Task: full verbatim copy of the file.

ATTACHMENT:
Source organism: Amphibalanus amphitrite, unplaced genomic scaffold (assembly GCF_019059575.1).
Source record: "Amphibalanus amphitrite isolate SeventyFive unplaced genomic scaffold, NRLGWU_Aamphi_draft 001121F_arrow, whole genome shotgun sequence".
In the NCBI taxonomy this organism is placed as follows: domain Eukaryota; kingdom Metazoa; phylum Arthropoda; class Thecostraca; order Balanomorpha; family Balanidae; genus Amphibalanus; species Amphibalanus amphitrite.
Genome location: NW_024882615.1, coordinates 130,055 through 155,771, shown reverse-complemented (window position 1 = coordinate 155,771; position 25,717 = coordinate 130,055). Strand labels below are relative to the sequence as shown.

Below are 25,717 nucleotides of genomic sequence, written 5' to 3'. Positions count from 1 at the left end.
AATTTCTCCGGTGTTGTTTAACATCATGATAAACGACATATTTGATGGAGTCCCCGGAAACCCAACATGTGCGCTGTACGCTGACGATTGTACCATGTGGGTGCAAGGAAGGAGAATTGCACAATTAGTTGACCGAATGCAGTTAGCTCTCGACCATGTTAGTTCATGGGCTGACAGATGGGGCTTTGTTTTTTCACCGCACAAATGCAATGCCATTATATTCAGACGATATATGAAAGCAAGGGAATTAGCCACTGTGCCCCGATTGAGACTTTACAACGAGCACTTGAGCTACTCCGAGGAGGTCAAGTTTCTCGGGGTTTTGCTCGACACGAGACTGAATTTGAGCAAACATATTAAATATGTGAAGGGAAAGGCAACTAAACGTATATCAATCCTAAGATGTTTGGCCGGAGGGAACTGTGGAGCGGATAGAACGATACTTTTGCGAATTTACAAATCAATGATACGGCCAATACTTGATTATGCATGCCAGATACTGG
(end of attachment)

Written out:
Source organism: Amphibalanus amphitrite, unplaced genomic scaffold (assembly GCF_019059575.1).
Source record: "Amphibalanus amphitrite isolate SeventyFive unplaced genomic scaffold, NRLGWU_Aamphi_draft 001121F_arrow, whole genome shotgun sequence".
In the NCBI taxonomy this organism is placed as follows: domain Eukaryota; kingdom Metazoa; phylum Arthropoda; class Thecostraca; order Balanomorpha; family Balanidae; genus Amphibalanus; species Amphibalanus amphitrite.
Genome location: NW_024882615.1, coordinates 130,055 through 155,771, shown reverse-complemented (window position 1 = coordinate 155,771; position 25,717 = coordinate 130,055). Strand labels below are relative to the sequence as shown.

Below are 25,717 nucleotides of genomic sequence, written 5' to 3'. Positions count from 1 at the left end.
AATTTCTCCGGTGTTGTTTAACATCATGATAAACGACATATTTGATGGAGTCCCCGGAAACCCAACATGTGCGCTGTACGCTGACGATTGTACCATGTGGGTGCAAGGAAGGAGAATTGCACAATTAGTTGACCGAATGCAGTTAGCTCTCGACCATGTTAGTTCATGGGCTGACAGATGGGGCTTTGTTTTTTCACCGCACAAATGCAATGCCATTATATTCAGACGATATATGAAAGCAAGGGAATTAGCCACTGTGCCCCGATTGAGACTTTACAACGAGCACTTGAGCTACTCCGAGGAGGTCAAGTTTCTCGGGGTTTTGCTCGACACGAGACTGAATTTGAGCAAACATATTAAATATGTGAAGGGAAAGGCAACTAAACGTATATCAATCCTAAGATGTTTGGCCGGAGGGAACTGTGGAGCGGATAGAACGATACTTTTGCGAATTTACAAATCAATGATACGGCCAATACTTGATTATGCATGCCAGATACTGG